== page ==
It’s been a year since the first National Security Agency documents leaked by Edward Snowden fundamentally changed the way people view government’s role in balancing privacy and safety. The impact was felt across the world, with greater public awareness of surveillance and more energy in civil society to mobilize. And yet, the public policy landscape itself has changed very little and the threats to privacy and security are just as strong.
Today, we are announcing two efforts that will contribute to the global movement to strengthen Internet security and protect the open Web:
- Reset the Net — Mozilla’s participation in the ‘Reset the Net’ day of action to improve security against widespread surveillance.
- Mozilla’s Cyber Security Delphi — A new research project with security leaders to better understand threats to security on the Internet.
Reset the Net – A Day of Action to Improve Security and Protect Against Mass Surveillance
Mozilla is proud to join with Fight for the Future and many other organizations in Reset the Net, a day of action to stop mass surveillance by building proven security into the everyday Internet. We encourage all Mozillians to make our collective voices heard by signing the petition, sharing it with our networks, and adopting stronger privacy and security tools and practices.
Firefox is already made under the principle that security and privacy are fundamental and must not be treated as optional. On Firefox, we’ve included several security and privacy features:
- Website ID — A site identity button that allows for users to quickly find out if the website they are viewing is encrypted, if it is verified, who owns the website, and who verified it. This helps users avoid malicious websites that are trying to get you to provide personal information.
- Built-in phishing and malware protection.
- Private browsing.
- Lightbeam — A powerful add-on with interactive visualizations that enables users to see the first and third party sites you interact with on the Web.
The Cyber Security Delphi — A New Research Initiative to Develop the Security Agenda
By all accounts, threats to the free and open Web are intensifying. According to a survey released last week by Consumer Reports, one in seven U.S. consumers received a data breach notice in 2013, and yet 62% say they did nothing to address it. Policy reform, on its own, has proven insufficient to battle the barrage of data breaches that result in an insecure Web and, for too long, the discussion of security has been dominated by a one-sided perspective that pits risk management against improving security and privacy.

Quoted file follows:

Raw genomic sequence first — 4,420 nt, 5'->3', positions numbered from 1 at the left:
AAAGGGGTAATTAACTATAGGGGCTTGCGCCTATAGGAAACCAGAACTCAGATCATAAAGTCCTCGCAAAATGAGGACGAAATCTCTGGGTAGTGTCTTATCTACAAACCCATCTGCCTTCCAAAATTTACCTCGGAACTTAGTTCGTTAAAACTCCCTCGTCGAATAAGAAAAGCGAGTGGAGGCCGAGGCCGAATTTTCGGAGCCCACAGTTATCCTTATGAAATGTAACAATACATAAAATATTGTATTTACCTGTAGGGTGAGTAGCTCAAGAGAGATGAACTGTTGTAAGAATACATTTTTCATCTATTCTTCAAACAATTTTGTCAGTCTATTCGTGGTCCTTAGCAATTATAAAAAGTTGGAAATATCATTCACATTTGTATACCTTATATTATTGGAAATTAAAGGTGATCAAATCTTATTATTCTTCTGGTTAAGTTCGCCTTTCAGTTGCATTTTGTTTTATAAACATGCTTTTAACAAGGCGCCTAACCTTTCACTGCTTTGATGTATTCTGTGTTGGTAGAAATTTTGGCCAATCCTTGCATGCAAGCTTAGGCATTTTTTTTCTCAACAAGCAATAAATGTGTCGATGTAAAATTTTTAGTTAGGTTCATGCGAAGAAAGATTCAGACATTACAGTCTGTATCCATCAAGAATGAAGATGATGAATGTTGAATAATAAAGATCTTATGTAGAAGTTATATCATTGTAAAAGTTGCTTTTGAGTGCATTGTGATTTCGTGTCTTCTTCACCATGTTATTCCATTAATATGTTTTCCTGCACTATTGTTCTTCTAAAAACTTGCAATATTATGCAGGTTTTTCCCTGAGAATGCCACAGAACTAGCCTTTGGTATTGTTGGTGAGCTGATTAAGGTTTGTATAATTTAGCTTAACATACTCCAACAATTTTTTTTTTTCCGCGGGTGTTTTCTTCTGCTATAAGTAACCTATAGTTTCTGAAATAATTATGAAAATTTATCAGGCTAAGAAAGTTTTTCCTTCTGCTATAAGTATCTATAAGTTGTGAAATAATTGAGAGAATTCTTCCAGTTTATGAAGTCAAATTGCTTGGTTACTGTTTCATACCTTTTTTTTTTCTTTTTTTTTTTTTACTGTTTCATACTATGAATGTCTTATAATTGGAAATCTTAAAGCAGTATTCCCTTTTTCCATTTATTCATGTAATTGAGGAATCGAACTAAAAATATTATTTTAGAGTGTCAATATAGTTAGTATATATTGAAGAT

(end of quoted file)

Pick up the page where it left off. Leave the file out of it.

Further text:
In response, Mozilla is creating a path forward through the Cyber Security Delphi. As part of the Delphi research and recommendation initiative, Mozilla will bring together the best minds in security to understand threat vectors to online security and develop a concrete agenda to address them. To guide the project, we’ve recruited an expert advisory board, including: Kelly Caine (Clemson), Matthew Green (Johns Hopkins), Ed Felten (Princeton), Chris Soghoian (ACLU), and Danny McPherson (Verisign).
We anticipate recruiting approximately 50 participants from across 10 professional disciplines for the study. Ideal composition for the study would include specialists in computer security, network security, cryptography, data security, application security, as well as professionals from industry and public sector organizations responsible for addressing threats and vulnerabilities associated with cyber security.
This Delphi process will result in substantive recommendations to improve the security of the Internet. Beyond this, it will level the playing field for all sectors, including the digital rights community, and enable us to create an affirmative agenda for reform. We expect to deliver the final report and recommendation in the Fall.
Thank you to The MacArthur Foundation for supporting this important effort.
Help us Advance and Protect the Free and Open Web.
The threats to the free and open Web are not academic. What’s at stake is an Internet that fuels economic growth, provides a level playing field and opportunity for all, and enables people to freely express themselves.
While the arc of the Web is pointing in the wrong direction, it doesn’t need to be. We believe that a global grassroots movement can hold our leaders accountable to the principles of protecting the open Web as a resource for all. We believe that this movement will rise from the bottom up, and will be led by a stronger set of civil society organizations all over the world. And we believe that the Mozilla community as makers of the Web will be on the leading edge of the movement.
Fighting for the open Web will be a marathon, not a sprint, and will require many voices. In this spirit, you’ll be hearing a lot from Mozilla and many other organizations as we work together to build this global movement.
We want to invite you to join the discussion and keep updated on progress as we fight for the free and open web by signing up at our Net Policy page at mzl.la/netpolicy.
Dave Steer is Director of Advocacy at Mozilla Foundation
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